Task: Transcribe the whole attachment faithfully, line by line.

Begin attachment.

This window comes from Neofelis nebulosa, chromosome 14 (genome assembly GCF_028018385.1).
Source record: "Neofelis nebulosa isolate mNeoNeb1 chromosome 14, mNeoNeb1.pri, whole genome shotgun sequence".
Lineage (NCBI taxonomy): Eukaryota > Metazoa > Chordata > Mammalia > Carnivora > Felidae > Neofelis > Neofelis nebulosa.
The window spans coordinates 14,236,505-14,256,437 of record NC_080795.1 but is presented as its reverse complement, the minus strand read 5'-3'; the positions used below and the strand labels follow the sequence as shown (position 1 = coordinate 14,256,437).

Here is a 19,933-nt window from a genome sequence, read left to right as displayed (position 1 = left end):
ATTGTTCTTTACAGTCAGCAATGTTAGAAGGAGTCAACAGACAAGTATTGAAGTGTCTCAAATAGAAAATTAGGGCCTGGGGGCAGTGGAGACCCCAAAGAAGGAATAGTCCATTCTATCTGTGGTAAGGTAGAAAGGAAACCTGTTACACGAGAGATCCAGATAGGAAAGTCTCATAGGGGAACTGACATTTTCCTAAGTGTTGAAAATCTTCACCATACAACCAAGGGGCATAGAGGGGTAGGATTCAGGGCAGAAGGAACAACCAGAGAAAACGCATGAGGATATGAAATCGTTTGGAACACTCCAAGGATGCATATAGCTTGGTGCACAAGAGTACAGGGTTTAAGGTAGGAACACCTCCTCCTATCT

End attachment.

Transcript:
This window comes from Neofelis nebulosa, chromosome 14 (genome assembly GCF_028018385.1).
Source record: "Neofelis nebulosa isolate mNeoNeb1 chromosome 14, mNeoNeb1.pri, whole genome shotgun sequence".
Lineage (NCBI taxonomy): Eukaryota > Metazoa > Chordata > Mammalia > Carnivora > Felidae > Neofelis > Neofelis nebulosa.
The window spans coordinates 14,236,505-14,256,437 of record NC_080795.1 but is presented as its reverse complement, the minus strand read 5'-3'; the positions used below and the strand labels follow the sequence as shown (position 1 = coordinate 14,256,437).

Here is a 19,933-nt window from a genome sequence, read left to right as displayed (position 1 = left end):
ATTGTTCTTTACAGTCAGCAATGTTAGAAGGAGTCAACAGACAAGTATTGAAGTGTCTCAAATAGAAAATTAGGGCCTGGGGGCAGTGGAGACCCCAAAGAAGGAATAGTCCATTCTATCTGTGGTAAGGTAGAAAGGAAACCTGTTACACGAGAGATCCAGATAGGAAAGTCTCATAGGGGAACTGACATTTTCCTAAGTGTTGAAAATCTTCACCATACAACCAAGGGGCATAGAGGGGTAGGATTCAGGGCAGAAGGAACAACCAGAGAAAACGCATGAGGATATGAAATCGTTTGGAACACTCCAAGGATGCATATAGCTTGGTGCACAAGAGTACAGGGTTTAAGGTAGGAACACCTCCTCCTATCT